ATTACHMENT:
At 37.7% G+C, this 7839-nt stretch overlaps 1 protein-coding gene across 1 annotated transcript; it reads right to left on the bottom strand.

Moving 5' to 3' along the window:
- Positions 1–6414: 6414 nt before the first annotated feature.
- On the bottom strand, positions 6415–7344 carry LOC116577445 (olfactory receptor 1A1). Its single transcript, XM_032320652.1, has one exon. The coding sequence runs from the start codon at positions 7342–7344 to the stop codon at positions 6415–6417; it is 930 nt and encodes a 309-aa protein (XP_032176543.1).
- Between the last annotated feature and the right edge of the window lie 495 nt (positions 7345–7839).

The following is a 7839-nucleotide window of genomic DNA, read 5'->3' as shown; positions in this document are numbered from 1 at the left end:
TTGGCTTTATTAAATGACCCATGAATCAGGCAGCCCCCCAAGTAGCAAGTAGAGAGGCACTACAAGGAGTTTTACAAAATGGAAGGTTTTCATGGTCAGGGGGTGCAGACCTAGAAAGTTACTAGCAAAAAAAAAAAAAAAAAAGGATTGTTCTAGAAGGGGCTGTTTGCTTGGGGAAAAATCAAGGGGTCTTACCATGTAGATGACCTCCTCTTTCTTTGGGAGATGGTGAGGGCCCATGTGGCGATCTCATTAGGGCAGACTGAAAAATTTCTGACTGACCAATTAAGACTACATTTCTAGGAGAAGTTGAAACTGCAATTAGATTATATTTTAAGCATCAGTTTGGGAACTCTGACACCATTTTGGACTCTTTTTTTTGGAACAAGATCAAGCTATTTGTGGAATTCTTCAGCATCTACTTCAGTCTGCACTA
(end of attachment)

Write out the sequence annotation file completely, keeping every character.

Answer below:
At 37.7% G+C, this 7839-nt stretch overlaps 1 protein-coding gene across 1 annotated transcript; it reads right to left on the bottom strand.

Moving 5' to 3' along the window:
- Positions 1–6414: 6414 nt before the first annotated feature.
- On the bottom strand, positions 6415–7344 carry LOC116577445 (olfactory receptor 1A1). Its single transcript, XM_032320652.1, has one exon. The coding sequence runs from the start codon at positions 7342–7344 to the stop codon at positions 6415–6417; it is 930 nt and encodes a 309-aa protein (XP_032176543.1).
- Between the last annotated feature and the right edge of the window lie 495 nt (positions 7345–7839).

The following is a 7839-nucleotide window of genomic DNA, read 5'->3' as shown; positions in this document are numbered from 1 at the left end:
TTGGCTTTATTAAATGACCCATGAATCAGGCAGCCCCCCAAGTAGCAAGTAGAGAGGCACTACAAGGAGTTTTACAAAATGGAAGGTTTTCATGGTCAGGGGGTGCAGACCTAGAAAGTTACTAGCAAAAAAAAAAAAAAAAAAGGATTGTTCTAGAAGGGGCTGTTTGCTTGGGGAAAAATCAAGGGGTCTTACCATGTAGATGACCTCCTCTTTCTTTGGGAGATGGTGAGGGCCCATGTGGCGATCTCATTAGGGCAGACTGAAAAATTTCTGACTGACCAATTAAGACTACATTTCTAGGAGAAGTTGAAACTGCAATTAGATTATATTTTAAGCATCAGTTTGGGAACTCTGACACCATTTTGGACTCTTTTTTTTGGAACAAGATCAAGCTATTTGTGGAATTCTTCAGCATCTACTTCAGTCTGCACTA